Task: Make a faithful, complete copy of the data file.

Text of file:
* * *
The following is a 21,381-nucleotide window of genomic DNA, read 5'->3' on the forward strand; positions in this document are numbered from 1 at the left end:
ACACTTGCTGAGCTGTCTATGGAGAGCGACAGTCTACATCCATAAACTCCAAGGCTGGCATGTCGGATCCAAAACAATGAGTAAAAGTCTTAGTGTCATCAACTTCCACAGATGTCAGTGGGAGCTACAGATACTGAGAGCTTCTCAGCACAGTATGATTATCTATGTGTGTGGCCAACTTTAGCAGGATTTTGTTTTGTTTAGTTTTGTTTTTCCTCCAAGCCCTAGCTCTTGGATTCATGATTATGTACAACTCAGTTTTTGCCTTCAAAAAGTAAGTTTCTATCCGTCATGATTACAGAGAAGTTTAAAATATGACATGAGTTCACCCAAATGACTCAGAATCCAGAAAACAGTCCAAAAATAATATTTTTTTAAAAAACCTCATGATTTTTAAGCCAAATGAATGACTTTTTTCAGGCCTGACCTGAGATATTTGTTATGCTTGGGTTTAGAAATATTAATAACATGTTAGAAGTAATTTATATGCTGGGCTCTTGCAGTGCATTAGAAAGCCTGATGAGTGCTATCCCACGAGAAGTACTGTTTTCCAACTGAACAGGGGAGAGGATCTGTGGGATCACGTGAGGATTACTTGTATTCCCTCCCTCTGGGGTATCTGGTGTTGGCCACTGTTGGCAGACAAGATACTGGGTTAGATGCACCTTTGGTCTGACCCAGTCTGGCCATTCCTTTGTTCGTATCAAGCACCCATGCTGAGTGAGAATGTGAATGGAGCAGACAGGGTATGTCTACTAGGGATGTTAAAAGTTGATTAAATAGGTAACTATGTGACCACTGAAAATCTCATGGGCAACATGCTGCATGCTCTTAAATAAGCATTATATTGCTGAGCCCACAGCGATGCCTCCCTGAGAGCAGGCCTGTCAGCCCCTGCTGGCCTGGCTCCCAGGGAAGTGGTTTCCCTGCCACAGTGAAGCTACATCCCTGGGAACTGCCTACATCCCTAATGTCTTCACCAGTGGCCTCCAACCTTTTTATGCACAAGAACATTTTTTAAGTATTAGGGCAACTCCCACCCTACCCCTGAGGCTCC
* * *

The following is a 21,381-nucleotide window of genomic DNA, read 5'->3' on the forward strand; positions in this document are numbered from 1 at the left end:
ACACTTGCTGAGCTGTCTATGGAGAGCGACAGTCTACATCCATAAACTCCAAGGCTGGCATGTCGGATCCAAAACAATGAGTAAAAGTCTTAGTGTCATCAACTTCCACAGATGTCAGTGGGAGCTACAGATACTGAGAGCTTCTCAGCACAGTATGATTATCTATGTGTGTGGCCAACTTTAGCAGGATTTTGTTTTGTTTAGTTTTGTTTTTCCTCCAAGCCCTAGCTCTTGGATTCATGATTATGTACAACTCAGTTTTTGCCTTCAAAAAGTAAGTTTCTATCCGTCATGATTACAGAGAAGTTTAAAATATGACATGAGTTCACCCAAATGACTCAGAATCCAGAAAACAGTCCAAAAATAATATTTTTTTAAAAAACCTCATGATTTTTAAGCCAAATGAATGACTTTTTTCAGGCCTGACCTGAGATATTTGTTATGCTTGGGTTTAGAAATATTAATAACATGTTAGAAGTAATTTATATGCTGGGCTCTTGCAGTGCATTAGAAAGCCTGATGAGTGCTATCCCACGAGAAGTACTGTTTTCCAACTGAACAGGGGAGAGGATCTGTGGGATCACGTGAGGATTACTTGTATTCCCTCCCTCTGGGGTATCTGGTGTTGGCCACTGTTGGCAGACAAGATACTGGGTTAGATGCACCTTTGGTCTGACCCAGTCTGGCCATTCCTTTGTTCGTATCAAGCACCCATGCTGAGTGAGAATGTGAATGGAGCAGACAGGGTATGTCTACTAGGGATGTTAAAAGTTGATTAAATAGGTAACTATGTGACCACTGAAAATCTCATGGGCAACATGCTGCATGCTCTTAAATAAGCATTATATTGCTGAGCCCACAGCGATGCCTCCCTGAGAGCAGGCCTGTCAGCCCCTGCTGGCCTGGCTCCCAGGGAAGTGGTTTCCCTGCCACAGTGAAGCTACATCCCTGGGAACTGCCTACATCCCTAATGTCTTCACCAGTGGCCTCCAACCTTTTTATGCACAAGAACATTTTTTAAGTATTAGGGCAACTCCCACCCTACCCCTGAGGCTCC